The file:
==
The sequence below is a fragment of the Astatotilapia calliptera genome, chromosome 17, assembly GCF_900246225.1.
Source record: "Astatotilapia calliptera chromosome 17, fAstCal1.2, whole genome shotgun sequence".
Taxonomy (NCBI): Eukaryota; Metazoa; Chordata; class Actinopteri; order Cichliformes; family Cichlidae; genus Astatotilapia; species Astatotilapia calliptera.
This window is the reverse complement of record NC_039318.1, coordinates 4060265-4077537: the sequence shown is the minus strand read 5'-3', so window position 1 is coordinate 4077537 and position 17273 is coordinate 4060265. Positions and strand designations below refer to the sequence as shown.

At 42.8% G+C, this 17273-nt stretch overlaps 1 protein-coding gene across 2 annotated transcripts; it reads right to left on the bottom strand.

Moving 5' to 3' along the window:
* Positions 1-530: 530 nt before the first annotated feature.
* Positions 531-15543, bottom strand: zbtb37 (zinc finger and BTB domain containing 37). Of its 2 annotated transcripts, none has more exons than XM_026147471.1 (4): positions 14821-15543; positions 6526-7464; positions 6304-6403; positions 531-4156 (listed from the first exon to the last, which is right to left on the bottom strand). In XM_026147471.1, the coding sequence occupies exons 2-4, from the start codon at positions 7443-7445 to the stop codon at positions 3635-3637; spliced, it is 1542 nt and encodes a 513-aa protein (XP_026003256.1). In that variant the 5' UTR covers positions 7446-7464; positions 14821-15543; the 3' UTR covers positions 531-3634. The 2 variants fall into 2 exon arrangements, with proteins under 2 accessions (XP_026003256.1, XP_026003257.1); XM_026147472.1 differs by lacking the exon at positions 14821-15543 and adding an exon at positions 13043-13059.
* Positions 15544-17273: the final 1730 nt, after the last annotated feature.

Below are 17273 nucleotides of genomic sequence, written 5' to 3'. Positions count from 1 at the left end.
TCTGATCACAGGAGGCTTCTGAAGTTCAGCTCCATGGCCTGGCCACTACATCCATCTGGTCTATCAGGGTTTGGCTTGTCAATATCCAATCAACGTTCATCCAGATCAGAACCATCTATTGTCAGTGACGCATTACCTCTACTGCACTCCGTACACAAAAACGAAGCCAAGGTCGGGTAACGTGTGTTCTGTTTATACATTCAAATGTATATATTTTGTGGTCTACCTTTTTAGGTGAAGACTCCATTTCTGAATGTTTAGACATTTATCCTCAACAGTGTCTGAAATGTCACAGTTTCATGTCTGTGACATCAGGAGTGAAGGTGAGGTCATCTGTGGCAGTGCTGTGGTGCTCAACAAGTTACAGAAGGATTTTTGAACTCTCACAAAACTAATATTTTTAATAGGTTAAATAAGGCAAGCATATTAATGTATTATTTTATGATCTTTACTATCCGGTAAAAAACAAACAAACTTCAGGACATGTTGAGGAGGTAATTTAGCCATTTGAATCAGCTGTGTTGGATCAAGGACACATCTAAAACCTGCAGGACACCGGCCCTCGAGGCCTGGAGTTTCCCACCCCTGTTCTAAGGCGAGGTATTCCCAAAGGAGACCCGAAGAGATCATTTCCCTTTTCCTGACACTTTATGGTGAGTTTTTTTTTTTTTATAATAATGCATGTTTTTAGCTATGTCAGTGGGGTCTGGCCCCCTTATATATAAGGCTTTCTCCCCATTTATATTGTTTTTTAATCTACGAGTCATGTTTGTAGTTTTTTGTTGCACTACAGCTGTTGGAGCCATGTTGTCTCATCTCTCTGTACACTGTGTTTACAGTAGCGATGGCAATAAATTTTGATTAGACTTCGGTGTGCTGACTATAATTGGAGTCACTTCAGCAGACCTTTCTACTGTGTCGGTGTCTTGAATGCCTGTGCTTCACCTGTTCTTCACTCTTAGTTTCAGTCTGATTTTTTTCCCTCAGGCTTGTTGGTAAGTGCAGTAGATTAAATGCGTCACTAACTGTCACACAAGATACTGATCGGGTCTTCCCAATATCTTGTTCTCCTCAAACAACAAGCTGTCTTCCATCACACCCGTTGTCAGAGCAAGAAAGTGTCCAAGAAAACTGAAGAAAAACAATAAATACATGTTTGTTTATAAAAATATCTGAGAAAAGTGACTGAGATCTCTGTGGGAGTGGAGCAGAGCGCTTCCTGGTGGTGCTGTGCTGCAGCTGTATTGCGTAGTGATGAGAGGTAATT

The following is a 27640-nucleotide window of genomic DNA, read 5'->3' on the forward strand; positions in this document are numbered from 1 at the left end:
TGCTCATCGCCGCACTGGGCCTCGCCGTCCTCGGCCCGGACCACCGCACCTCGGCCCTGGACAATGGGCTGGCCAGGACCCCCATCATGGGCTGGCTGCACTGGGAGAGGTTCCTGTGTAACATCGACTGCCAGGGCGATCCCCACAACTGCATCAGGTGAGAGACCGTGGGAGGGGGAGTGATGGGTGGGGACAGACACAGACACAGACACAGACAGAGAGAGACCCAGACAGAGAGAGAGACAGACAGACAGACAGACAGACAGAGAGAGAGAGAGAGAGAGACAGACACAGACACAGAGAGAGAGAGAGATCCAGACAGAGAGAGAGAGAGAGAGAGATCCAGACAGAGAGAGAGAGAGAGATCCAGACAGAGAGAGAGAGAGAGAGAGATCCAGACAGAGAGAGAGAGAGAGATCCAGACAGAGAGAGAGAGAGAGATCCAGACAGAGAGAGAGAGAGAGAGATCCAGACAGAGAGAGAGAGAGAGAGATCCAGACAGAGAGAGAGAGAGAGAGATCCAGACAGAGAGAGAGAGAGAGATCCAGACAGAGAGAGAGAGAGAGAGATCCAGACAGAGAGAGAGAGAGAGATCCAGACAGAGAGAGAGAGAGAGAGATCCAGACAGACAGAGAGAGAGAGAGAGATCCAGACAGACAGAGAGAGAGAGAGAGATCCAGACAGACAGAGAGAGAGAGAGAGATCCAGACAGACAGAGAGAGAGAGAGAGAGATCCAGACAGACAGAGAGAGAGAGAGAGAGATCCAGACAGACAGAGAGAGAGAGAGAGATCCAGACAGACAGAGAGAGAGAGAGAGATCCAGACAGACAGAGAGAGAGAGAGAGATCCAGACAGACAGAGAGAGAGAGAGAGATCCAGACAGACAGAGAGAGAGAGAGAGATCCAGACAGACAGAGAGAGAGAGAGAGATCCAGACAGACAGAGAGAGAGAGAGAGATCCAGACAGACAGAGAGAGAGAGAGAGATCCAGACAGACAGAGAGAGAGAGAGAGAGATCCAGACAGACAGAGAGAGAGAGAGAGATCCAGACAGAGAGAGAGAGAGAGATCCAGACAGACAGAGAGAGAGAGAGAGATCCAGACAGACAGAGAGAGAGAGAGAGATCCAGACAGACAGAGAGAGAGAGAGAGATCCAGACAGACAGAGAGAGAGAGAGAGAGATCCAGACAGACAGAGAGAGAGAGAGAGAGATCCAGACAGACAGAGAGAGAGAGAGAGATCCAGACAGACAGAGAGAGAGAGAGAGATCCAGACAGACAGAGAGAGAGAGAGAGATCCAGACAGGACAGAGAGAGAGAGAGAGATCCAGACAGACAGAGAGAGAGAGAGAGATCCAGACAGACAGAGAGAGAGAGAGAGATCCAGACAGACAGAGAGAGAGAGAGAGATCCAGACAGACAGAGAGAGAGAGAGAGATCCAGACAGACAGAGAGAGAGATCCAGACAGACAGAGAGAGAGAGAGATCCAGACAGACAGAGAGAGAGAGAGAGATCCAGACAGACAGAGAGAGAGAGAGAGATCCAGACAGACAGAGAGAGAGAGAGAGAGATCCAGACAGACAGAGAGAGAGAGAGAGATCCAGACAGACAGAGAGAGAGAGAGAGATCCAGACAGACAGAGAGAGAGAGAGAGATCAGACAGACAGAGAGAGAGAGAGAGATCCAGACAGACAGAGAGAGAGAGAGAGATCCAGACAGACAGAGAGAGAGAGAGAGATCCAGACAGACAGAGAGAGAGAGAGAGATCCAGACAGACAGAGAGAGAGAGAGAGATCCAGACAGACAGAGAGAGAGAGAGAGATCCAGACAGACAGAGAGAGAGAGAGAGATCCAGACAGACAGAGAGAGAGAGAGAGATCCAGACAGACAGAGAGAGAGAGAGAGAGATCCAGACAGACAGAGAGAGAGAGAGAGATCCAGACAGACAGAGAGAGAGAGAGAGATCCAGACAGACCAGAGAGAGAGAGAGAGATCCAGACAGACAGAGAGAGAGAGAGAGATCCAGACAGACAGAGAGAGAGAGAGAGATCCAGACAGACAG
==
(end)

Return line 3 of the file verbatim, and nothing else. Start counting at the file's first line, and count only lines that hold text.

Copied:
Taxonomy (NCBI): Eukaryota; Metazoa; Chordata; class Actinopteri; order Cichliformes; family Cichlidae; genus Astatotilapia; species Astatotilapia calliptera.